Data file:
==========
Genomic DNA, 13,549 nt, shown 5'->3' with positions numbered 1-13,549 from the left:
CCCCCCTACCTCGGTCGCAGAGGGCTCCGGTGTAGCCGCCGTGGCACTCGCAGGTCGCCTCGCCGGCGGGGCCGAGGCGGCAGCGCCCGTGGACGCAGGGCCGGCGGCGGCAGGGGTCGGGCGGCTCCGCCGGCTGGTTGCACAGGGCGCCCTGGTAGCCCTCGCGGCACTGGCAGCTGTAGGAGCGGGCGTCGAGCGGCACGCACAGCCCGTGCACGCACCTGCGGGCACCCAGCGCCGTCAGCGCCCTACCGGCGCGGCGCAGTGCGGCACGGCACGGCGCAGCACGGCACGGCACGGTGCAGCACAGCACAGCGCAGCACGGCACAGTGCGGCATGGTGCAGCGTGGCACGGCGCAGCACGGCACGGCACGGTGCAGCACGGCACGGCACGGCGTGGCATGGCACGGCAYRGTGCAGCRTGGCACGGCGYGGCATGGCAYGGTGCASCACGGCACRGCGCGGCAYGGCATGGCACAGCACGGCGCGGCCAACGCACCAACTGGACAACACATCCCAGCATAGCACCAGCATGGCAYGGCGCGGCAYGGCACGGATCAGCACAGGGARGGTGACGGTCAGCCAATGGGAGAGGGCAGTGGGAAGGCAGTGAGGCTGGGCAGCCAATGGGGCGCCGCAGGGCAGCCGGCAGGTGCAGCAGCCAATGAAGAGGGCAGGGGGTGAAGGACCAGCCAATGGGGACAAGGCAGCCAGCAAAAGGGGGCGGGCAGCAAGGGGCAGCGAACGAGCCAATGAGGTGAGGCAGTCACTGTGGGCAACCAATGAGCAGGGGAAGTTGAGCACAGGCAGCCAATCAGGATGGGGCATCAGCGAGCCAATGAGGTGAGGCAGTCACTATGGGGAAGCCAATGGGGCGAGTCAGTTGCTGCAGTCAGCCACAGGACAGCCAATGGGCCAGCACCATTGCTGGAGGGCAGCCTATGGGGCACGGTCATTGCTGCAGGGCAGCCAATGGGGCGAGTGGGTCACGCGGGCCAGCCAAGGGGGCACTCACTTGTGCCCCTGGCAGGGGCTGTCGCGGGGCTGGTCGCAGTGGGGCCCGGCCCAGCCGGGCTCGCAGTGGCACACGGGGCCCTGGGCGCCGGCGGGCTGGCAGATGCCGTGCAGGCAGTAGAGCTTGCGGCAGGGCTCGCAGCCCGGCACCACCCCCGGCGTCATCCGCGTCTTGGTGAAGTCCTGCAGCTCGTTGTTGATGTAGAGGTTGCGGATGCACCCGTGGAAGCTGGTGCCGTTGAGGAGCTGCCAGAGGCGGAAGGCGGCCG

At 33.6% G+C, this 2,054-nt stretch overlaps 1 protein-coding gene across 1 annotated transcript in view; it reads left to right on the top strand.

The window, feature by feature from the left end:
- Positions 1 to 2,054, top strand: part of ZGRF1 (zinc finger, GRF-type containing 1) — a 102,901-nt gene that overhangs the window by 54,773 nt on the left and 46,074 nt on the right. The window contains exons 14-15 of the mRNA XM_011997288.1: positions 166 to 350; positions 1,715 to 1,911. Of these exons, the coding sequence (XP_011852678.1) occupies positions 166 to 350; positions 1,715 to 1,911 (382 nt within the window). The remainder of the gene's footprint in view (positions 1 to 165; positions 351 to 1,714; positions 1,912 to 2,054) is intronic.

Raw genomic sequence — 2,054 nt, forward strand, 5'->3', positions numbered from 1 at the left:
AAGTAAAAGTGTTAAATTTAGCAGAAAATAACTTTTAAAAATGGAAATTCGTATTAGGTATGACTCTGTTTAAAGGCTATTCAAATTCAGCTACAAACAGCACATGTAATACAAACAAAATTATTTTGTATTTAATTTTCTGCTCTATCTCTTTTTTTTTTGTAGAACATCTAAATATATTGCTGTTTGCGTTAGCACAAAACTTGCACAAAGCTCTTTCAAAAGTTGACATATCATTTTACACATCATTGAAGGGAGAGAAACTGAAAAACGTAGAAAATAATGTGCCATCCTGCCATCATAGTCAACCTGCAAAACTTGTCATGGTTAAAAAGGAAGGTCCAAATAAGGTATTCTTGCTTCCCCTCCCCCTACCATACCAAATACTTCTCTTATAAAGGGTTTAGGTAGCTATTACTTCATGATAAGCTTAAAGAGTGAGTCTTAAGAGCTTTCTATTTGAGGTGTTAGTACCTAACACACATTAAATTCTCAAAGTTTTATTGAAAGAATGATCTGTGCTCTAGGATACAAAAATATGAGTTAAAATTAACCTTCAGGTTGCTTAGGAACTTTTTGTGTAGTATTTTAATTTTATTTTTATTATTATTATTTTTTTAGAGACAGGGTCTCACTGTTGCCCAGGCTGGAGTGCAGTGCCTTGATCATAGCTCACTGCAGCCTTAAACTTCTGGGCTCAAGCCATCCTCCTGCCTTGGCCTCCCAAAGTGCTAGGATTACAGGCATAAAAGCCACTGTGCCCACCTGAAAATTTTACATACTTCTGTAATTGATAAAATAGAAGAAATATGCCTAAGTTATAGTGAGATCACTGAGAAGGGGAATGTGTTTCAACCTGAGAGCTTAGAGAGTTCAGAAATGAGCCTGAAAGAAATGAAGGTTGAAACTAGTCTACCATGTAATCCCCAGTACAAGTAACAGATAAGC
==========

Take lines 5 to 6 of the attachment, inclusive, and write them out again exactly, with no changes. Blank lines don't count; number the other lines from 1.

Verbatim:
- Positions 1 to 2,054, top strand: part of ZGRF1 (zinc finger, GRF-type containing 1) — a 102,901-nt gene that overhangs the window by 54,773 nt on the left and 46,074 nt on the right. The window contains exons 14-15 of the mRNA XM_011997288.1: positions 166 to 350; positions 1,715 to 1,911. Of these exons, the coding sequence (XP_011852678.1) occupies positions 166 to 350; positions 1,715 to 1,911 (382 nt within the window). The remainder of the gene's footprint in view (positions 1 to 165; positions 351 to 1,714; positions 1,912 to 2,054) is intronic.

Raw genomic sequence — 2,054 nt, forward strand, 5'->3', positions numbered from 1 at the left: